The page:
Turkey's president has said Russian President Vladimir Putin's comments after he met in Moscow with French President Francois Hollande were "unacceptable."
Speaking on November 27 after Putin accused Turkey of "deliberately" pushing bilateral relations to a dead end on November 26, President Recep Tayyip Erdogan said Turkey did not intentionally shoot down a Russian fighter jet along the Turkey-Syria border on November 24.
Erdogan said Turkish forces responded automatically to "violations of the rules of engagement" after the plane entered Turkish airspace and refused to acknowledge repeated warning messages. A Russian pilot was killed in the altercation.
Putin also said on November 26 that Moscow was waiting for an apology and an offer of compensation from Turkey, and that he expected Ankara to "punish the criminals for this crime."
Erdogan has previously said that Russia should apologize for violating Turkey's airspace, and Turkish Foreign Minister Mevlut Cavusoglu has said Ankara will not "apologize on an occasion when we are right."
Turkey's military has released recordings of repeated warning messages it says were sent to the Russian pilot.
Moscow says the plane never left Syrian airspace and claims there were no warning messages.
Putin also called the downing of the Russian fighter jet "a treacherous stab in the back" that "contravenes common sense and international law."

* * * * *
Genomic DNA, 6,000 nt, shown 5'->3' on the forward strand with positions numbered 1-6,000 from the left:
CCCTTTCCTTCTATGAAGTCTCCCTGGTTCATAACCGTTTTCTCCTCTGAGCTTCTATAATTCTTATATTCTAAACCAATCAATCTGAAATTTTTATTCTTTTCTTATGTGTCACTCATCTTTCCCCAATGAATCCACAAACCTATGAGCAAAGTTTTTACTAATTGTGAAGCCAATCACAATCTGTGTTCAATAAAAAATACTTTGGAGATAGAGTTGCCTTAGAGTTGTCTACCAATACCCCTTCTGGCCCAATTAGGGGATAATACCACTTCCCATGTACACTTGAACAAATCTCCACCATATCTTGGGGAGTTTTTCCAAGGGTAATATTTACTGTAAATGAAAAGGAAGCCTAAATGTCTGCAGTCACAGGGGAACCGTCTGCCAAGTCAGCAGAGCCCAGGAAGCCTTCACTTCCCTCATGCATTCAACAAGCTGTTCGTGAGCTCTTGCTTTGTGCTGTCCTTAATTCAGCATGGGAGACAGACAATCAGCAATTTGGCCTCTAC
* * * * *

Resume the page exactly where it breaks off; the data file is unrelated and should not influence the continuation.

He said that he hoped a "real, broad international coalition" will be formed into a "coordinated, powerful force" that will "support the actions of the Russian military conducting successful operations against terrorist groups and structures in Syria."
But the Russian president said Western countries in the U.S.-led coalition were not ready to work with Russia.
Erdogan on November 27 also rejected allegations from Putin that Turkey was helping to fund Islamic State (IS) militants by buying oil from the extremist group.
In fact, Erdogan said, the United States had documented evidence that Russian companies and IS militants are selling oil to the regime of Syrian President Bashar al-Assad.
Shortly after Erdogan made the remarks, Russian Foreign Minister Sergei Lavrov said Moscow had questions about Ankara's commitment to fighting against IS militants.
On November 26, Russian Prime Minister Dmitry Medvedev said he had asked his government to formulate a package of punitive measures against Turkey.
Lavrov said on November 27 that one measure taking effect on January 1 would be the cancelation of visa-free travel in Russia for Turkish citizens.
Medvedev also said the shooting down of the Russian plane was "definitely an act of aggression" and said it was necessary to take "economic measures" in addition to the diplomatic and military responses that have already been adopted.
He said Russia would suspend ongoing talks on preferential trade status for Turkey and would consider restricting Turkish labor migrants in Russia.
Earlier, Russian presidential spokesman Dmitry Peskov said Moscow expected Turkey and other countries to respect the inviolability of marine traffic through the Black Sea straits as laid out in the Montreux Convention.
Peskov said a Turkey-Russia summit scheduled for St. Petersburg in December had not been "officially canceled," but that "there are many questions."
Erdogan said on November 27 that he hoped he would be able to meet with Putin on the sidelines of the November 30 climate summit in Paris.
But Peskov has said the Kremlin is not planning a bilateral meeting between Putin and Erdogan